‘Shoes are the one thing that women put on their body that physically change them,’ declares Mary Alice Malone, creative director of new shoe label Malone Souliers. ‘It’s a small thing but it hugely impacts your whole physicality and your emotional being.’ But fashion, and footwear specifically, didn’t always register on Malone’s radar. She met Roy Luwolt, Malone Souliers’ managing director, at a dinner party three years ago while she was studying international politics. Luwolt, who has a background as a consulting strategist for luxury brands, was working as a venture capitalist at the time. Their sharp, enquiring minds clicked and the seed for a luxury, handmade and uncompromisingly sexy shoe collection was sown.

The pair named the brand after Malone’s surname and soulier, ‘a very old French word that specifically refers to a women’s delicate shoes,’ she explains. ‘It implies luxury, femininity. It implies a made-to-measure element, which is something I like. Shoemaking is a very old tradition and one that is very well grounded in England. It was nice to capture that nod to the old world because that’s our basis; that’s where luxury came from.’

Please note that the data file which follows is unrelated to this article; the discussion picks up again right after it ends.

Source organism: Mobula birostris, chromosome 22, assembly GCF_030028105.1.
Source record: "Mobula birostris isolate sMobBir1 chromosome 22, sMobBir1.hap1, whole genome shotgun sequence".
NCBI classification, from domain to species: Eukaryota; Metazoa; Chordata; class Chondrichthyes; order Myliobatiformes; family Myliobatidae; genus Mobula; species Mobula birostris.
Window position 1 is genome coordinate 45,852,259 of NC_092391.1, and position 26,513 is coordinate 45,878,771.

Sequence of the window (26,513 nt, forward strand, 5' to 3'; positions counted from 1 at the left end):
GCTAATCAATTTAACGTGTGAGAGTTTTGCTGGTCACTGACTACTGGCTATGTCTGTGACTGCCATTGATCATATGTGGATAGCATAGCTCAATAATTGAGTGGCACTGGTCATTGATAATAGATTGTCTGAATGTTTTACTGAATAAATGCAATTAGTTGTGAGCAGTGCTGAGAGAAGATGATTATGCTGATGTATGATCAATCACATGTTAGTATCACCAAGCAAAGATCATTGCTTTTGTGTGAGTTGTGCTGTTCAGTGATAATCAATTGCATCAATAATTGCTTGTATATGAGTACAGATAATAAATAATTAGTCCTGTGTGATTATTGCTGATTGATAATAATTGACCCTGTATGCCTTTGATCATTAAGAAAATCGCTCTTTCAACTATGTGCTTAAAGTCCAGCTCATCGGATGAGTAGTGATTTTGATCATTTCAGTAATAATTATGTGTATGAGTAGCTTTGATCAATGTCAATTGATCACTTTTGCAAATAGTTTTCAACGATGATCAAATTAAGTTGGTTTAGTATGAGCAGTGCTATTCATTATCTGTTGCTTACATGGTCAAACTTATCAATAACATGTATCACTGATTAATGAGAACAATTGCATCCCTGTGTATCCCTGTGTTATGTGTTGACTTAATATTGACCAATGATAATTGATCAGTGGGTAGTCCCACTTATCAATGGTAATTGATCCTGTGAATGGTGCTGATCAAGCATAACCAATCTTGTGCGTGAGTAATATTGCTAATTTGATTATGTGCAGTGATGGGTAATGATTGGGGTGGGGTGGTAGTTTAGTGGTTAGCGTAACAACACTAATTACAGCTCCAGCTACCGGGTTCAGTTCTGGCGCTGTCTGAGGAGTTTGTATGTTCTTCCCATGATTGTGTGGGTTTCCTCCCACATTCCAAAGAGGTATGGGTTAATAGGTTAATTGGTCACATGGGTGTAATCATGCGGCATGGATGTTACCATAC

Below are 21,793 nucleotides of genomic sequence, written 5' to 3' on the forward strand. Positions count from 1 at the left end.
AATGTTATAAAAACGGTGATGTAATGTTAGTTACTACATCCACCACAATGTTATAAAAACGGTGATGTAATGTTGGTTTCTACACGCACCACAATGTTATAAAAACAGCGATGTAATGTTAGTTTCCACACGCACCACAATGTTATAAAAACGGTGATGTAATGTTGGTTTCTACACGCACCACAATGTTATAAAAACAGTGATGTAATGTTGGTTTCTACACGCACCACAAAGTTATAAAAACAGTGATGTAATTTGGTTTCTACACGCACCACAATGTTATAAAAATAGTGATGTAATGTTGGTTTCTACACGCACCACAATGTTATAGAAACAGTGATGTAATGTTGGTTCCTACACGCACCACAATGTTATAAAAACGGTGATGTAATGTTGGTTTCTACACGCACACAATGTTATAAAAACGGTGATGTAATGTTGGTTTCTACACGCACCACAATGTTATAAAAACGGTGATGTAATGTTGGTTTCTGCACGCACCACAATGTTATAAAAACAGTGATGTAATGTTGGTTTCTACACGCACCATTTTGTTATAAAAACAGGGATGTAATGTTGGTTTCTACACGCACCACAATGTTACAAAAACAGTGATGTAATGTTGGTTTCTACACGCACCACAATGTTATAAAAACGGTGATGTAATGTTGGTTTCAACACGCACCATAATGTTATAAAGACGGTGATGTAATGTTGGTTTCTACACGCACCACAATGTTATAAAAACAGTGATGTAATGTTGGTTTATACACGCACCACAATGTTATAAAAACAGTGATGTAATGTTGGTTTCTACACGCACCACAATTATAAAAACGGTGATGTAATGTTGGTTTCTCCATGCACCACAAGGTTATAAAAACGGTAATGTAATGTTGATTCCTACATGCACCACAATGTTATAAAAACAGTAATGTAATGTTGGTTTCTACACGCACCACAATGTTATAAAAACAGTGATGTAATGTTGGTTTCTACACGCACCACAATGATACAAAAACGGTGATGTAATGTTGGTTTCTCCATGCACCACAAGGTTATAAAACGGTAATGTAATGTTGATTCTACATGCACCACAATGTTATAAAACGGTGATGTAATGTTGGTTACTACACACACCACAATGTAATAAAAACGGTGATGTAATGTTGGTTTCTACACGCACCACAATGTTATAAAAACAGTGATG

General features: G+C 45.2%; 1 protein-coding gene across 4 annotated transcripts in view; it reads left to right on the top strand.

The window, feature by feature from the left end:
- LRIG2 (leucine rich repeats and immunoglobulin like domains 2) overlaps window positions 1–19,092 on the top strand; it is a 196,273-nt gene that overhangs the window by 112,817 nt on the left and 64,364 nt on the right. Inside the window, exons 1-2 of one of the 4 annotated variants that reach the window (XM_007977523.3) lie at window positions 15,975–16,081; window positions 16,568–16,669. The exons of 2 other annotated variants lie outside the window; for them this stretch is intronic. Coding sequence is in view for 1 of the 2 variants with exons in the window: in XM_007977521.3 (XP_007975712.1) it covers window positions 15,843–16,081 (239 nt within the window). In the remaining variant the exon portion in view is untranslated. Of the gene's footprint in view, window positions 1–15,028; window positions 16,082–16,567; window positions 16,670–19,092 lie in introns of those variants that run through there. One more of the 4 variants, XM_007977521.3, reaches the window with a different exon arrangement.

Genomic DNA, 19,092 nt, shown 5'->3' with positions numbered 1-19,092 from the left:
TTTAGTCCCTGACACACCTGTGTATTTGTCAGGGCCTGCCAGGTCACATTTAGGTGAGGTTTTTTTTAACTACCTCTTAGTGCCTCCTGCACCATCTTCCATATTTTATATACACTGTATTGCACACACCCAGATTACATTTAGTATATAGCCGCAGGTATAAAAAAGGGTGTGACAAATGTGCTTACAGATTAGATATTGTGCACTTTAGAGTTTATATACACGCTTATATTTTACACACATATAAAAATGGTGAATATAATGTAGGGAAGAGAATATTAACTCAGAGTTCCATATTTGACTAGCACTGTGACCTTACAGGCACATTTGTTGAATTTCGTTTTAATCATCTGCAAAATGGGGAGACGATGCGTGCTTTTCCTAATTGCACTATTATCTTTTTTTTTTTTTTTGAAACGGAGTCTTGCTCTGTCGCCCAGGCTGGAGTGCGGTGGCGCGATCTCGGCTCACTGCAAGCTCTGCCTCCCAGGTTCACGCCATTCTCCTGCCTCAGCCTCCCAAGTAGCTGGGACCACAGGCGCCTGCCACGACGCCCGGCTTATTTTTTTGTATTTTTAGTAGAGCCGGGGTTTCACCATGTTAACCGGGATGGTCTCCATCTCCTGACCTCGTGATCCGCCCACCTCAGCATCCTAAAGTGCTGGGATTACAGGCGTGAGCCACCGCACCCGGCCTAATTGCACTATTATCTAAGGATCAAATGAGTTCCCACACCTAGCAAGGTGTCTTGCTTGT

The duo both experienced an international upbringing (Luwolt was the son of American diplomats and visited more than 45 countries in his childhood, while Malone grew up in Pennsylvania, horse-riding to Olympic standards), and the pair have based their atelier in London. ‘It makes a lot of sense to be in London for a brand that’s heavily focused on quality, craftsmanship and handmade elements,’ explains Luwolt. ‘It's a creative hub, and our factory is in Italy. We’re very happy to be here because the community supports that and it does translate when we go further afield – Paris, New York.’ From starting out to the finishing details, designer Mary Alice Malone tells The Style Report more…

‘Unfortunately I have not been one of those people who knew exactly what they wanted to do since they were born – I find those people quite enviable but I feel like it���s taken me a long time to find my niche. I majored in international politics in college and then I moved to Colorado in the United States and started taking loads of art courses, studying colour theory and welding, making furniture.